Specialized Services. OSI has numerous specialists who are invaluable in the successful resolution of investigations. They include technical specialists, polygraph personnel, behavioral scientists, computer experts and forensic advisers.
Department of Defense Cyber Crime Center (DC3). Established as an entity within the Department of the Air Force in 1998, DC3 provides digital and multimedia (D/MM) forensics, specialized cyber training, technical solutions development and cyber analytics for the following DoD mission areas: cybersecurity (CS) and critical infrastructure protection (CIP), law enforcement and counterintelligence (LE/CI), document and media exploitation (DOMEX) and counterterrorism (CT). DC3 delivers capability via six functional organizations which create synergies and enable considerable capability for its size. DC3 is designated as a federal cyber center by National Security Presidential Directive 54 / Homeland Security Presidential Directive 23, as a DoD center of excellence for D/MM forensics by DoD Directive 5505.13E, and serves as the operational focal point for the Defense Industrial Base Cybersecurity Program DIB CS Program; 32 CFR Part 236). DC3 delivers capability with a team comprised of Department of the Air Force civilians, Air Force and Navy personnel and contractors for specialized support.
Training. All new OSI special agent recruits -- whether officer, enlisted or civilian -- receive their entry-level training at the Federal Law Enforcement Training Center in Glynco, Georgia. The training requires that each recruit meet physical requirements that are located on the FLETC Web site at www.fletc.gov. The candidates attend a mandatory, 11-week Criminal Investigator Training Program with other federal law enforcement trainees. That course is followed by eight weeks of OSI agency-specific coursework. Both courses offer new agents training in firearms and other weapons, defensive tactics, forensics, antiterrorism techniques, crime scene processing, interrogations and interviews, court testimony, and military and federal law. Upon graduation, new OSI special agents spend a one-year probationary period in the field. Upon successful completion, some agents receive specialized training in economic crime, antiterrorism service, counterintelligence, computer crimes and other sophisticated criminal investigative capabilities. Others attend 12 weeks of technical training to acquire electronic, photographic and other skills required to perform technical surveillance countermeasures. Experienced agents selected for polygraph duties attend a 14-week DoD course.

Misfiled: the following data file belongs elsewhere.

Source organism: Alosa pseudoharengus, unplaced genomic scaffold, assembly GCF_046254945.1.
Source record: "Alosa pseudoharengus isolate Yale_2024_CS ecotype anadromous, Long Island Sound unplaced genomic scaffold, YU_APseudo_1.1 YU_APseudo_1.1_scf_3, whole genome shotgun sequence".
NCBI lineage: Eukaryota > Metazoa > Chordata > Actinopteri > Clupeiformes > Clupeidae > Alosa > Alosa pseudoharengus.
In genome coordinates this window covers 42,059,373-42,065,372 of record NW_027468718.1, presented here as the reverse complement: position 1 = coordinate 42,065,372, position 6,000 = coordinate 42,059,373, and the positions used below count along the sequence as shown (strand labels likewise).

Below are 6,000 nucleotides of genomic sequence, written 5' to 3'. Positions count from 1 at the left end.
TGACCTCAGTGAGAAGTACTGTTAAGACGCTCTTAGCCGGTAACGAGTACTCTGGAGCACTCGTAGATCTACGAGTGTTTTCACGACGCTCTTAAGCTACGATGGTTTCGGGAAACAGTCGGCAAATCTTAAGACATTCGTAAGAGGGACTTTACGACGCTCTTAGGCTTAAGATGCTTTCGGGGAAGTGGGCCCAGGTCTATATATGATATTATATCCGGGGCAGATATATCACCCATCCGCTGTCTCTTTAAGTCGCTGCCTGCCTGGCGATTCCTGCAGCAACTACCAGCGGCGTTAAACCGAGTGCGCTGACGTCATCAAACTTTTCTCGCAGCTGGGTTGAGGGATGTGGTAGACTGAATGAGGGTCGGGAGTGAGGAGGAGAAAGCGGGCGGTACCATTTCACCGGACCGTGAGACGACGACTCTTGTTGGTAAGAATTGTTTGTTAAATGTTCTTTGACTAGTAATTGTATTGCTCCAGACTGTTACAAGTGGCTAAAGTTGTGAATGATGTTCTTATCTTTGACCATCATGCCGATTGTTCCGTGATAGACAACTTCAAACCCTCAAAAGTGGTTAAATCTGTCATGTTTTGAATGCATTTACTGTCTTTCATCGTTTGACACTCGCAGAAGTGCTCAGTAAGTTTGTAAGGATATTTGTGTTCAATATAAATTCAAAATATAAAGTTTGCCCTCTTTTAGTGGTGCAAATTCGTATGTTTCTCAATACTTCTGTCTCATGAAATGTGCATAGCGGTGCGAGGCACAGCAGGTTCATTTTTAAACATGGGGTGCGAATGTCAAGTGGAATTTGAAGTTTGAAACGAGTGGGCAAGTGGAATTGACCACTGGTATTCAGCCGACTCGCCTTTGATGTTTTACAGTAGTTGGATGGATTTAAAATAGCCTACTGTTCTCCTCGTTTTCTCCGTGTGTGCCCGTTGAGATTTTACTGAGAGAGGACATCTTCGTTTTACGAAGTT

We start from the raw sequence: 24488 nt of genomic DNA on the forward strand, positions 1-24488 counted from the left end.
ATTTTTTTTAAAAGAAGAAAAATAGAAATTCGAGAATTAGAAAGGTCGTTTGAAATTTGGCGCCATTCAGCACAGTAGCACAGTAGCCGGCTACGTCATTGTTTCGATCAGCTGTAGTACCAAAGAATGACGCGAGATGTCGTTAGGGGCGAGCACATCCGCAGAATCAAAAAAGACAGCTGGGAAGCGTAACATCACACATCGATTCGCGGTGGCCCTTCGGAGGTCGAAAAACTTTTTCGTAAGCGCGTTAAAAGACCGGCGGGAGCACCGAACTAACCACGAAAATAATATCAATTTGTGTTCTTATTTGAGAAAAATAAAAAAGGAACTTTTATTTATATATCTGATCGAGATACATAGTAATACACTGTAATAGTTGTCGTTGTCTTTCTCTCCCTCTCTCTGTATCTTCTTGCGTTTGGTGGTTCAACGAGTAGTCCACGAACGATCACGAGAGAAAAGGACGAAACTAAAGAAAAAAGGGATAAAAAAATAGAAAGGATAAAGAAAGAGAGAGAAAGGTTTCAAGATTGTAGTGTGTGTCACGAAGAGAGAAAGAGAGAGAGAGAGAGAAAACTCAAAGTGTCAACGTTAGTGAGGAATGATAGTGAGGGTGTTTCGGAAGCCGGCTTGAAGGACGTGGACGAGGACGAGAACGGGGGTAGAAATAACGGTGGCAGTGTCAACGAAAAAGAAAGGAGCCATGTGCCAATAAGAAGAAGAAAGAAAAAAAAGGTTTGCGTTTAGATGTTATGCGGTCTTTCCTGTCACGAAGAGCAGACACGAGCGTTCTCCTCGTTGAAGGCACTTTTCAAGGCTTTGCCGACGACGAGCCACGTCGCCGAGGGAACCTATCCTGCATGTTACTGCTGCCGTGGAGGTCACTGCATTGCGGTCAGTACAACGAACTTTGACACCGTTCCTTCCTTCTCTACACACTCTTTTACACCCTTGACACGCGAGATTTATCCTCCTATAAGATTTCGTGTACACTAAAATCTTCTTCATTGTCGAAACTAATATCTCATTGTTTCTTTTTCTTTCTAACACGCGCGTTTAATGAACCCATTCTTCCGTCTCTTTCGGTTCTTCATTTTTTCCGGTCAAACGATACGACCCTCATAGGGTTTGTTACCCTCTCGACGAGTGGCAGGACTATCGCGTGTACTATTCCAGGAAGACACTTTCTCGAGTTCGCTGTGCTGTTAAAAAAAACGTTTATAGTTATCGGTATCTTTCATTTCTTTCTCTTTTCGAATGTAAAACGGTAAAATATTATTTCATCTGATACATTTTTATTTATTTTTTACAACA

OSI was founded Aug. 1, 1948, at the suggestion of Congress to consolidate investigative activities in the U.S. Air Force. Secretary of the Air Force W. Stuart Symington created OSI and patterned it after the FBI. He appointed Special Agent Joseph Carroll, an assistant to FBI Director J. Edgar Hoover, as the first OSI commander and charged him with providing independent, unbiased and centrally directed investigations of criminal activity in the Air Force.
· It was an OSI agent who first alerted Gen. Douglas MacArthur's headquarters of the attack from North Korea that began the Korean War in June of 1950.
· Sen. Arlen Specter is a former OSI member, as was Rep. Herbert H. Bateman, who passed away Sept. 11, 2000.
· OSI welcomes more than 230 new special agents into the organization each year.
· OSI is the second-most requested career-field choice in the Department of the Air Force.
OSI investigates a wide variety of serious offenses - espionage, terrorism, crimes against property, violence against people, larceny, computer hacking, acquisition fraud, drug use and distribution, financial misdeeds, military desertion, corruption of the contracting process and any other illegal activity that undermines the mission of the Department of the Air Force or the Department of Defense. OSI units are located at most Air Force bases word-wide. If you need to contact OSI, either to provide a tip or share a concern, consult your base phone book or call your base operator for the telephone number of your base's OSI unit. If you do not have a base telephone book and don't know the number to the base operator, call toll free 1-877-246-1453 for the phone number of the OSI unit nearest you. Or if you prefer, send us an e-mail at: firstname.lastname@example.org .